[…] IMAP is good stuff… This is because not everyone uses webmail – with IMAP, that is available at many hosting/ with email providers (like 1and1.com, and others) why use webmail, when you can use IMAP? But, as I mentioned, would like a slightly bigger screen to do productive email with the N800 or theN810.
Loved the N800 and cried when I took it back, but like a cookie, it just was not 100% what I wanted for the $400 at the time. And would love Nokia to wake up and build an Nxxx device that makes sense (I got SC cards all over the place with the camera I have, why they changed to smaller that will not take my SD cards is insulting). I like the basic idea behind the keyboard with the N810, but the rest of the changes, and where they left out some wonderful aspects of the n800, leaves me wondering about what the heck the group engineering/marketing decision process is doing at Nokia. AND I just read on another blog that the N810 would not work but with only Nokia blue tooth phone? I don’t know if this is true, or only true of that AT&T phone?
I can’t wait for Nokia to wake up, and I will buy a Nxxx unit, and keep it vs bringing em back to the store for my money back. N810 seemed focused on GPS (that I never would need) and their purchases of IP around the GPS concept, really is the only reason why the N810 is so much more expensive vs the N800’s current reality price of Buy.com $228.99… The N810 (a version without bluetooth that retained many good features of the N800) should cost only $399.00 tops – heck for that I can get an Eee PC (but might not as ASUS has been taking out the miniPCIe slot in the newer ones that are showing up these days). see:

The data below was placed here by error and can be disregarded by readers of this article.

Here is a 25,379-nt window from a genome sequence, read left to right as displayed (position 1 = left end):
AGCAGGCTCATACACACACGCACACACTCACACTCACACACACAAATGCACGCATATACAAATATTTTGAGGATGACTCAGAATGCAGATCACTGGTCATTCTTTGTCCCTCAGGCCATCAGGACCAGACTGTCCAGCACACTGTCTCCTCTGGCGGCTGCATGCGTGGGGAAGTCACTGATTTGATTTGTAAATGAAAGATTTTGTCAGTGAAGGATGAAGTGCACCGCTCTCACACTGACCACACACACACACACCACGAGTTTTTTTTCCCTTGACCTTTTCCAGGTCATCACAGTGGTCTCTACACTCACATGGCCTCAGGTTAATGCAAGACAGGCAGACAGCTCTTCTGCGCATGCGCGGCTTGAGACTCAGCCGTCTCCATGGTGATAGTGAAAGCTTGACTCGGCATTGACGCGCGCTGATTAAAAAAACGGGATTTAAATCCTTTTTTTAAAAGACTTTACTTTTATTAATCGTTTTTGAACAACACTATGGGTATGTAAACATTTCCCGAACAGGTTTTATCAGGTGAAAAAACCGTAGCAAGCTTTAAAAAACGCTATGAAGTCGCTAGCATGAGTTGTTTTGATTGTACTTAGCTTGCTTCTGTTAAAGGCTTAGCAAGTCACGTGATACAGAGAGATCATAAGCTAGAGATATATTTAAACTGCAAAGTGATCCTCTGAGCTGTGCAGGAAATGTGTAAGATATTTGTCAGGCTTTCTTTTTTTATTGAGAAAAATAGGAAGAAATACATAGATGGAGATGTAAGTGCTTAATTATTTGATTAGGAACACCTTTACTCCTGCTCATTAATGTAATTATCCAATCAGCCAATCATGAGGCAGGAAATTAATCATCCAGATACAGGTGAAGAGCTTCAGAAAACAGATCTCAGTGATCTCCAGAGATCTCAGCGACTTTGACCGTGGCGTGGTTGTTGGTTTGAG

What are these ASUS and Nokia engineers thinking? Would love to own both Eee PC with miniPCIe) and likable N810 (with improvements and no GPS), both and have them be able to sych with each other and use each other’s power charger, etc. Oh – one more beef – why not havethe ability to use AAA or AA 15 minute rechargable batteries in these portable units (I love being able to have to wait only 15 minutes to recharge my AA 15 minute recharg batteries for my camera… and with the Auto adapter, all I need is the charger with me, and I am good to go. With proprietary batteries like the EeePC and the N810, you gotta buy VERY expensive extra batteries and carry around all this crap… this totally defeats the wonders of being mobile. One battery, one set of charging cables for all mobile devices (including phone) and a Eee PC and an N8xx (if both made sense), and yep – then EVERYONE would be really good to go.